Epitope length variants balance protective immune responses and viral escape in HIV-1 infection
Pymm P., Tenzer S., Wee E., Weimershaus M., Burgevin A., Kollnberger S., Gerstoft J., Josephs TM., Ladell K., McLaren JE., Appay V., Price DA., Fugger L., Bell JI., Schild H., van Endert P., Harkiolaki M., Iversen AKN.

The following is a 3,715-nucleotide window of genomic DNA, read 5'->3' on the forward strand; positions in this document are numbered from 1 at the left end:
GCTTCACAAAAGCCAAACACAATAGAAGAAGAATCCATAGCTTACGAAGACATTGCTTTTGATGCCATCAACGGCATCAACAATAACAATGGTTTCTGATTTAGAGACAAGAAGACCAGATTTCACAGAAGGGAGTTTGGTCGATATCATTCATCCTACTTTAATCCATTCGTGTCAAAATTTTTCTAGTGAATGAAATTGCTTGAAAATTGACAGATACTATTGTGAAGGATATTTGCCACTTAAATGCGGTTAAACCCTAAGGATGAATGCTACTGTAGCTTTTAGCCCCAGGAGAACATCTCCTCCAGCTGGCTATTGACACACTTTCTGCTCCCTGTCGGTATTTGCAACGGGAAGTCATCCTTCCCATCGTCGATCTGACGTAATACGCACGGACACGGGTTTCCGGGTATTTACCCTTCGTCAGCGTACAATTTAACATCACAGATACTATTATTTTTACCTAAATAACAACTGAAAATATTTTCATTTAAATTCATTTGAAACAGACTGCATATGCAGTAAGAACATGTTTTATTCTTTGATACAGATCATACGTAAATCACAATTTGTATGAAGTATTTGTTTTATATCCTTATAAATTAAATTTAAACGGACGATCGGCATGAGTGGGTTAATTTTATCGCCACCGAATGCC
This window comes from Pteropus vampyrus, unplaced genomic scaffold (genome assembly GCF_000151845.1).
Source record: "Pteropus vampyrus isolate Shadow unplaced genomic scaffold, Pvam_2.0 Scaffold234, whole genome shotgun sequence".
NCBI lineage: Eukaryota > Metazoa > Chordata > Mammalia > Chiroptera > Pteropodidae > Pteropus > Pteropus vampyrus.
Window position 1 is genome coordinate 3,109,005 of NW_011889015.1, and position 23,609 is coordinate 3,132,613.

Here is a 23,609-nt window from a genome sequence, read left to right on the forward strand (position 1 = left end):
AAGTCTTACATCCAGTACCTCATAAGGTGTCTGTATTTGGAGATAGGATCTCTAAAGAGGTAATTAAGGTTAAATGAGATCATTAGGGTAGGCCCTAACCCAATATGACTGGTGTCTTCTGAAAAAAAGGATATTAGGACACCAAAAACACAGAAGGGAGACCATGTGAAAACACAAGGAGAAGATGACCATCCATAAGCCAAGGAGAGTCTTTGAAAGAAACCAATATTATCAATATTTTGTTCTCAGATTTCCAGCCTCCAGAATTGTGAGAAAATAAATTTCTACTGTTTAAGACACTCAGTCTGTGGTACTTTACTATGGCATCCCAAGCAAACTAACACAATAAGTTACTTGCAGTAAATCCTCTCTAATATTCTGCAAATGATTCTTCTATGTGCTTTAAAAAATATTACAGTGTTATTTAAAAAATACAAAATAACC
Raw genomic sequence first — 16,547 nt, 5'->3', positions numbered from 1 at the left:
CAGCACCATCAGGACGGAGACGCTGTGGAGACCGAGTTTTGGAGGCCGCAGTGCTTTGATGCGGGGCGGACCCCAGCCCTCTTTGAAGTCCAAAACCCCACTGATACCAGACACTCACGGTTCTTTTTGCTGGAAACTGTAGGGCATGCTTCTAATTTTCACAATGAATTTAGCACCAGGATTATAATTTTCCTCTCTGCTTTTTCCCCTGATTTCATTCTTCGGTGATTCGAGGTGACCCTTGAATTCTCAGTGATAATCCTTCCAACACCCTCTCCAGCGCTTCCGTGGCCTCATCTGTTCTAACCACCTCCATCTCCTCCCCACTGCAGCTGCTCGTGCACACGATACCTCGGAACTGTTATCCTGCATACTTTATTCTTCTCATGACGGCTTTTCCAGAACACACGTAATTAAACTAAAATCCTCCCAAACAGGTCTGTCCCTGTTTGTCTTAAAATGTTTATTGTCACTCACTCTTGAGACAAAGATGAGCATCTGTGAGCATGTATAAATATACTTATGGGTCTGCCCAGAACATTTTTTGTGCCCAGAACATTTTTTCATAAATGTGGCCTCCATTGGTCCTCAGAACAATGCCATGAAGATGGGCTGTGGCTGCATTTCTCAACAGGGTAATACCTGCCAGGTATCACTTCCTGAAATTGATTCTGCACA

Cytotoxic T lymphocyte (CTL) and natural killer (NK) cell responses to a single optimal 10-mer epitope (KK10) in the human immunodeficiency virus type-1 (HIV-1) protein p24Gag are associated with enhanced immune control in patients expressing human leukocyte antigen (HLA)-B∗27:05. We find that proteasomal activity generates multiple length variants of KK10 (4–14 amino acids), which bind TAP and HLA-B∗27:05. However, only epitope forms ≥8 amino acids evoke peptide length-specific and cross-reactive CTL responses. Structural analyses reveal that all epitope forms bind HLA-B∗27:05 via a conserved N-terminal motif, and competition experiments show that the truncated epitope forms outcompete immunogenic epitope forms for binding to HLA-B∗27:05. Common viral escape mutations abolish (L136M) or impair (R132K) production of KK10 and longer epitope forms. Peptide length influences how well the inhibitory NK cell receptor KIR3DL1 binds HLA-B∗27:05 peptide complexes and how intraepitope mutations affect this interaction. These results identify a viral escape mechanism from CTL and NK responses based on differential antigen processing and peptide competition.